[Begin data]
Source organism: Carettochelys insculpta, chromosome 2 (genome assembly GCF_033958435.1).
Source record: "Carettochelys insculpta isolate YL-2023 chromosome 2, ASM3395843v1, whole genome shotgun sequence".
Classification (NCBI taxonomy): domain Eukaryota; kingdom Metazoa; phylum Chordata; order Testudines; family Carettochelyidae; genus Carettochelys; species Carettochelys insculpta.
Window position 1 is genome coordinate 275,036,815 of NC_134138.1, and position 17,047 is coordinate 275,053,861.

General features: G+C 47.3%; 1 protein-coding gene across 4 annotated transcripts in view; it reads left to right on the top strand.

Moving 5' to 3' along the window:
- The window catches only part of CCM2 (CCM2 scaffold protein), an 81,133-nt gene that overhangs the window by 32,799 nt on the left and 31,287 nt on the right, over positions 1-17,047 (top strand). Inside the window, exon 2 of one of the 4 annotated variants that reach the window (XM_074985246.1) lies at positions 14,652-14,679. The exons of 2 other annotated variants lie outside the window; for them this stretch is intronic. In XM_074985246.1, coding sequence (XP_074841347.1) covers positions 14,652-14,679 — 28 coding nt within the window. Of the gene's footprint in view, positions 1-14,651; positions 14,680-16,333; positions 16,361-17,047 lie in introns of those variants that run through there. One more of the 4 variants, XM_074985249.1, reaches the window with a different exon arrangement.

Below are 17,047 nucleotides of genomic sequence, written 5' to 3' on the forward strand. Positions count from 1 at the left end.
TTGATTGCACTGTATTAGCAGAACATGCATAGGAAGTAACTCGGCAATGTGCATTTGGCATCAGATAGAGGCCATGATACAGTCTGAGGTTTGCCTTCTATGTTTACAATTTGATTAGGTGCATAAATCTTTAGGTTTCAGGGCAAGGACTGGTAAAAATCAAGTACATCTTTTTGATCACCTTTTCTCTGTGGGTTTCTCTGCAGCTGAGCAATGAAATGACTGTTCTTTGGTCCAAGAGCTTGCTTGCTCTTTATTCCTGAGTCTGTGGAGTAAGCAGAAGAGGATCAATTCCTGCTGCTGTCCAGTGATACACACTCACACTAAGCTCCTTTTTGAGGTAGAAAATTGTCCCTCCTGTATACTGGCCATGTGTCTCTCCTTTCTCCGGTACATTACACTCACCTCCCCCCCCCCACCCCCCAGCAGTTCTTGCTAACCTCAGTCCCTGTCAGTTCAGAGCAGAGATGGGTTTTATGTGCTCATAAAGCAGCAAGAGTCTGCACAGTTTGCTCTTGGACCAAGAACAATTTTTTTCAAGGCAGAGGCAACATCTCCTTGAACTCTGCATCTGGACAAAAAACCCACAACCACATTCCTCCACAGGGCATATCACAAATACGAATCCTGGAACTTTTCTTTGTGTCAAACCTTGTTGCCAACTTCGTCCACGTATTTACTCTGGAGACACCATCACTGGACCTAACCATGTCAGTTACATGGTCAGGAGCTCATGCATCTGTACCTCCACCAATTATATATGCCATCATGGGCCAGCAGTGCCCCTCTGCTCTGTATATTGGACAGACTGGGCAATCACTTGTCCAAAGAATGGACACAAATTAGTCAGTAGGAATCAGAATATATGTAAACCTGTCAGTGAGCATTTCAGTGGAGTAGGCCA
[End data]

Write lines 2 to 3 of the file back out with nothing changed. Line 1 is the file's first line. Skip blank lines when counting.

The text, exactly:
Source record: "Carettochelys insculpta isolate YL-2023 chromosome 2, ASM3395843v1, whole genome shotgun sequence".
Classification (NCBI taxonomy): domain Eukaryota; kingdom Metazoa; phylum Chordata; order Testudines; family Carettochelyidae; genus Carettochelys; species Carettochelys insculpta.